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GLENEAGLES, Scotland (AP) — Nothing about Ian Poulter suggests he belongs in the same conversation as Seve Ballesteros and Colin Montgomerie.
Ballesteros was a five-time major champion, a genius with a club in his hand, so full of passion that he inspired an entire continent. Montgomerie was Europe's best player for a decade, an eight-time winner of the Order of Merit.
Poulter is not in the league.
Then again, the reference Thursday was not just about golf. It was about the Ryder Cup.
Poulter talks about his pride in wearing the Europe team shirt. The way he plays in these matches, his uniform should come with a cape.
"I think how I've performed in the last number of Ryder Cup ... if I really have to sit back and think about it, I'm very proud of that," he said Thursday. "Very proud of my record and proud that I've put a lot of blue on the board. I'm passionate as a team player. And yeah, to be mentioned with the likes of Seve and Monty and those players is an absolute honor."
Ballesteros remains the symbol of European success in the Ryder Cup. Montgomerie never lost in eight singles matches.
Poulter has won seven straight matches dating to Celtic Manor in 2010, and he was the catalyst in Europe's great comeback at Medinah two years ago. He went 4-0, and closed with five straight birdies in the final team session that gave Europe momentum it carried into the final day.
That's what led Graeme McDowell and Lee Westwood to suggest Europe change its criteria to nine qualifiers, two captain's picks and Poulter.
As for those 103 weeks when he's not in the Ryder Cup?
Ian Poulter might as well be Clark Kent.
Sure, he has won a pair of World Golf Championships, among 14 titles worldwide. He has never won a stroke-play event in America. He has never won a major, and only twice has he been considered a threat in the majors on the back nine.
The Ryder Cup is different.
His overall record is 12-3, the best winning percentage among Europeans who have played on at least four teams. Perhaps that's why U.S. captain Tom Watson has singled him out on a European team that features the No. 1 player in the world and four major champions.
"We've got a lot of players to look at," Watson said. "But Poulter, I think Ian with his record ... he is an 80 percent victor over the series of matches he's played in. We'd like to reduce that."
The difference now is that Poulter has never received as much attention as this year. Everyone knows his prowess in match play, particularly the Ryder Cup. Still, the focus was on Rory McIlroy as the No. 1 player in the world at Medinah. It was on Lee Westwood, on the verge of becoming No. 1 in the world, at Celtic Manor. It was on double major champion Padraig Harrington at Valhalla.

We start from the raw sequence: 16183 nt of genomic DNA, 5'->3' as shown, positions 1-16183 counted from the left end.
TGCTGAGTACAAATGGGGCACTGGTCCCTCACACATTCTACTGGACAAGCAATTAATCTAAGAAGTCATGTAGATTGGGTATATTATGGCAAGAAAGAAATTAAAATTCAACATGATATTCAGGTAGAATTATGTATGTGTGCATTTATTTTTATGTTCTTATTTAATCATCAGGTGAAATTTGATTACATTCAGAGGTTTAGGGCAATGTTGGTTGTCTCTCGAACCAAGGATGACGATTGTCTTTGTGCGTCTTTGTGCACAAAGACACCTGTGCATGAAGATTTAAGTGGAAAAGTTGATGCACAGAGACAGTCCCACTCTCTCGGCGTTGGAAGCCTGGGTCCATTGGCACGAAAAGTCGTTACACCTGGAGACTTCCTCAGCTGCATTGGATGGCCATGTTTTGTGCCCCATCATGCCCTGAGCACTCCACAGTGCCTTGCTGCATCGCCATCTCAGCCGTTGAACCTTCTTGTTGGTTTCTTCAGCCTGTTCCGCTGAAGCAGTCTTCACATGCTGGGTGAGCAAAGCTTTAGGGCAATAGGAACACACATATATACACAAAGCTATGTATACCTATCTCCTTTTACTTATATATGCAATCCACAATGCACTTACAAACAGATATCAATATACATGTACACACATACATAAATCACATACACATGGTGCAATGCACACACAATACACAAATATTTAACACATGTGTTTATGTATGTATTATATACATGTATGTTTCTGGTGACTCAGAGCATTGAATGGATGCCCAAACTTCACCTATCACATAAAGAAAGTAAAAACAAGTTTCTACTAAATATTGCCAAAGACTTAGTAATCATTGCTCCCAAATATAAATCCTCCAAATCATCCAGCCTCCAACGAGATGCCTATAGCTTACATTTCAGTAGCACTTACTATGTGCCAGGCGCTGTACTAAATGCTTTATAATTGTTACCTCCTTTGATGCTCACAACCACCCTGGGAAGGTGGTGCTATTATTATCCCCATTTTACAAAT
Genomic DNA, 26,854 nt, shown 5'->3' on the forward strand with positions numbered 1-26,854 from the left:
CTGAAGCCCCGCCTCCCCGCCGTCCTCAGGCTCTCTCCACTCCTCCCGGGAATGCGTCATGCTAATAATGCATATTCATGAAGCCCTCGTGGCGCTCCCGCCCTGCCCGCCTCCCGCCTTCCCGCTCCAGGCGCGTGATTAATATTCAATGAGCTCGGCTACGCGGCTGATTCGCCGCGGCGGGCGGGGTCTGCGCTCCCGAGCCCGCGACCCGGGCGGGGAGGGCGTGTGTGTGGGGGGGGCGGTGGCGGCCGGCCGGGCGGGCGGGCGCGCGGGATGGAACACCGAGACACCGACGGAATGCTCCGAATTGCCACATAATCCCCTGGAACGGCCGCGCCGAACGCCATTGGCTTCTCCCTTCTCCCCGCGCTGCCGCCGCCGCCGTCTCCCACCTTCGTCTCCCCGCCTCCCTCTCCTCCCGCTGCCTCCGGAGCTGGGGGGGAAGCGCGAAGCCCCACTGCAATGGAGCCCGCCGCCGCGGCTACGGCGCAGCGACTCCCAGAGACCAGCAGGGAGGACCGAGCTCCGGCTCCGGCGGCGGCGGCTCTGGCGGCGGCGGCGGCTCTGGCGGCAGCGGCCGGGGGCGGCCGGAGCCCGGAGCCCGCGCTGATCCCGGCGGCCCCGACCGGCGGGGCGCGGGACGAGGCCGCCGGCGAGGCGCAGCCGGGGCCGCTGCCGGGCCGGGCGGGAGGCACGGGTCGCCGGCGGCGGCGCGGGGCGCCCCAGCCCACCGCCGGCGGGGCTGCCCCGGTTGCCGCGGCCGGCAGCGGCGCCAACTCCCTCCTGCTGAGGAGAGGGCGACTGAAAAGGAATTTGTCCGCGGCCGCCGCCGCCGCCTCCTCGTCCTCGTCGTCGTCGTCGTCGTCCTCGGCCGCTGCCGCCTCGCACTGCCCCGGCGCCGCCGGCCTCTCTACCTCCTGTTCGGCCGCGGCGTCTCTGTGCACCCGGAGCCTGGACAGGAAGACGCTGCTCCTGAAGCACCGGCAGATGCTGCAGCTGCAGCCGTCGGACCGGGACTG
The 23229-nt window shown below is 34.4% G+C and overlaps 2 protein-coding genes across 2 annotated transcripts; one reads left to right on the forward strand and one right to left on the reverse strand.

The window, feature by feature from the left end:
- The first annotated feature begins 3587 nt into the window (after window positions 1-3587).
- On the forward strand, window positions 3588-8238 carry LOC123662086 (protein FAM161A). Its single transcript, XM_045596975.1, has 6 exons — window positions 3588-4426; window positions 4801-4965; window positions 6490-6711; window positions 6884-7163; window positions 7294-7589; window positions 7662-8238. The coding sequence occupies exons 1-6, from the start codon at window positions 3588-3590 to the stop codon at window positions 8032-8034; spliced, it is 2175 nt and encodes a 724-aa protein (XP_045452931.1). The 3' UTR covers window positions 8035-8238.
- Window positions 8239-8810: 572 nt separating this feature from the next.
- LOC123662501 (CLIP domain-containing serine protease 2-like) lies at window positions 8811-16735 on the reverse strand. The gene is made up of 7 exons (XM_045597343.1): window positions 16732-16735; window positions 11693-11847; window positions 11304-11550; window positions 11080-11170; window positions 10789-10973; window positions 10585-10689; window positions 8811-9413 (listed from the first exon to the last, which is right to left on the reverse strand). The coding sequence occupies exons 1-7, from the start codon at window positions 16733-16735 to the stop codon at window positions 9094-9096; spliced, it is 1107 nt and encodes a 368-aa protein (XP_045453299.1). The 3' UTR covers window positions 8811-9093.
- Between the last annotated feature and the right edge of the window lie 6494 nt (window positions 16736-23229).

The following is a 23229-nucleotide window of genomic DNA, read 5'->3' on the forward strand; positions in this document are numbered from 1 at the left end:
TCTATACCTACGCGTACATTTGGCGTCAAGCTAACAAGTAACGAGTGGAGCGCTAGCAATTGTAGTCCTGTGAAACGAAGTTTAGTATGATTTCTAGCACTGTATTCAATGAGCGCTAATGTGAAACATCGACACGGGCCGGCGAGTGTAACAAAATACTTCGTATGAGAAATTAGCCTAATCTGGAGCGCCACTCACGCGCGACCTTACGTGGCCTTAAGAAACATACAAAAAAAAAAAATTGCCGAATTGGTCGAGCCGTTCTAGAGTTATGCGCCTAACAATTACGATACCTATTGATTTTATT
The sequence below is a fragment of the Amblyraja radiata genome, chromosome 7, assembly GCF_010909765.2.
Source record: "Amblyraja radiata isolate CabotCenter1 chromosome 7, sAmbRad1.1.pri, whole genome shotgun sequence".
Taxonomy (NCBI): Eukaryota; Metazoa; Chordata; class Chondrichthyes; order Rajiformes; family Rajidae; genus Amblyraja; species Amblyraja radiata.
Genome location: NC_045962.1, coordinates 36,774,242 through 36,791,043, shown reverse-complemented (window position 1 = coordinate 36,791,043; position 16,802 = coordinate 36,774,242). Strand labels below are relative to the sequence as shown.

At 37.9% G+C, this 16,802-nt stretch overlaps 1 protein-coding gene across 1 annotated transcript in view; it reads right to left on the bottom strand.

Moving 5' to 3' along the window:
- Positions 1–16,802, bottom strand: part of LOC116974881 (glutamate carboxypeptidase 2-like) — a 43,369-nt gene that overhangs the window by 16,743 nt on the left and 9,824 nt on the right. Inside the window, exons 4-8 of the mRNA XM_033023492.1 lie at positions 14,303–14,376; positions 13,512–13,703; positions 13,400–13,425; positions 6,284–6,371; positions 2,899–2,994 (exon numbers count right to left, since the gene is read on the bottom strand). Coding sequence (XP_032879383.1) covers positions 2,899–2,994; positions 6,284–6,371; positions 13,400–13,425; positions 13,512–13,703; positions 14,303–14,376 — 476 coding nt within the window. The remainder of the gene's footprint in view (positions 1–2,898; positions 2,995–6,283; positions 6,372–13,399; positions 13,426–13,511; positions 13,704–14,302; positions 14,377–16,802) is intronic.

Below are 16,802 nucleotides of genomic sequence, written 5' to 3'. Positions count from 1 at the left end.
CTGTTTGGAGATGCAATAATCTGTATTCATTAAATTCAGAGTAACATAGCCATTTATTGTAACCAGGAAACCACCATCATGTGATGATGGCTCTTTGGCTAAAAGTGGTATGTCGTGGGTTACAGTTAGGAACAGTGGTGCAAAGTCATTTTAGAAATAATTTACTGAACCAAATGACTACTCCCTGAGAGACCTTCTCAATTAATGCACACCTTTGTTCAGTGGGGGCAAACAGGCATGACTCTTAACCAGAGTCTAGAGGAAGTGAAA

"I think Ian is up for it, as always," McDowell said. "I was hitting balls with him at Lake Nona last week on the range. I've never seen a guy so charged up 10, 11 days before a Ryder Cup. The guy is just fizzed. It's very infectious to be around that type of passion. He embraces the 'Mr. Ryder Cup' role. ... I expect him to be himself this week and be up for it, and probably back it up with some great golf.
"Poults is just Poults, so he'll be ready. Bring it on."
The concern is Poulter's form. He hasn't won since the HSBC Champions nearly two years ago. He started the year at No. 12 in the world. Now he is No. 38, his lowest ranking going into a Ryder Cup since his debut in 2004.
No one on the European team seems worried, including Justin Rose, who has played with him in practice this week.
"He's on the verge of playing very, very well," Rose said. "He just needs a spark, and the spark could well be the Ryder Cup."
Rose said they played a Skins game on Wednesday and Poulter was shut after 16 holes. The caddies were needling him about not getting a skin.
"And then he goes and birdies 17 and holes a bunker shot at the last and takes the last four skins," Rose said. "You know he's in his element. So when his back is against the wall, he normally produces, which is great."
Even in a team uniform, Poulter manages to stand out. It's all about the eyes. They appear to pop out of the sockets when he's making big putts. It's all part of his emotion that Poulter sees no reason to control. Not at the Ryder Cup.
"You've been waiting for it for a long time, so you just need to grab hold of it and let it go, and that's what you see — that's what you see when I play in this format," Poulter said. "I love what it stands for and I don't think you need to calm that down. I think you need to just grab hold of it and use every bit you get."